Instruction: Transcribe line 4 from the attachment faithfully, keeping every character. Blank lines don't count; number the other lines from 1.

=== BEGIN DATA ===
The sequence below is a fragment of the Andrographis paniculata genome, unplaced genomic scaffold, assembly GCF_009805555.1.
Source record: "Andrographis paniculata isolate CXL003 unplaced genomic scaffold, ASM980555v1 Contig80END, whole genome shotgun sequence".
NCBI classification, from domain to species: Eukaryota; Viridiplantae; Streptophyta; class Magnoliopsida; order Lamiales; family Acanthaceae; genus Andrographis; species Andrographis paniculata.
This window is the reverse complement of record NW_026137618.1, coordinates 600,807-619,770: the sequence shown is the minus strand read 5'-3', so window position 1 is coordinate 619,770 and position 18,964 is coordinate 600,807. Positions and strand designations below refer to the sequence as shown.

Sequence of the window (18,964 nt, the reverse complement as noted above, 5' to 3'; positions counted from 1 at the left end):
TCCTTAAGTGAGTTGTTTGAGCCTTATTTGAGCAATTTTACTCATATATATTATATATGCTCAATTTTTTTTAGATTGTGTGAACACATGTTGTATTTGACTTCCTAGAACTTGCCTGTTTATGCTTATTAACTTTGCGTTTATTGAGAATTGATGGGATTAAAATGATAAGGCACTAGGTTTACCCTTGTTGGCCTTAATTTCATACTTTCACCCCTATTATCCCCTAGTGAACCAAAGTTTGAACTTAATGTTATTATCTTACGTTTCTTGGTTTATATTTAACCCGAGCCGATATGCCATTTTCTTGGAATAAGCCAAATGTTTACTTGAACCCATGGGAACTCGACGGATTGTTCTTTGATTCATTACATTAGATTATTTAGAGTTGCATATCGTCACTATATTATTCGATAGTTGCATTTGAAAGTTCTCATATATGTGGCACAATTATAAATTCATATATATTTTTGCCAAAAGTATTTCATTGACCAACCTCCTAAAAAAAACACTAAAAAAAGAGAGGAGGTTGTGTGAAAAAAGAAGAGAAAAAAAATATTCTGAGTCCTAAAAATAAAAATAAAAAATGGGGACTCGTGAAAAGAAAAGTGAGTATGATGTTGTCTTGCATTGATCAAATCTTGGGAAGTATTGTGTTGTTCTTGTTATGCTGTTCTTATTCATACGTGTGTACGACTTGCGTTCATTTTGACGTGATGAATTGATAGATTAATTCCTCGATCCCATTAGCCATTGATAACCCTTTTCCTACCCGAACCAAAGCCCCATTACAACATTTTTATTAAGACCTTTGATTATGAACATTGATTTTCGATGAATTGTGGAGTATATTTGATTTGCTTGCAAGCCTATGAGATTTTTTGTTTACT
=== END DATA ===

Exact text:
This window is the reverse complement of record NW_026137618.1, coordinates 600,807-619,770: the sequence shown is the minus strand read 5'-3', so window position 1 is coordinate 619,770 and position 18,964 is coordinate 600,807. Positions and strand designations below refer to the sequence as shown.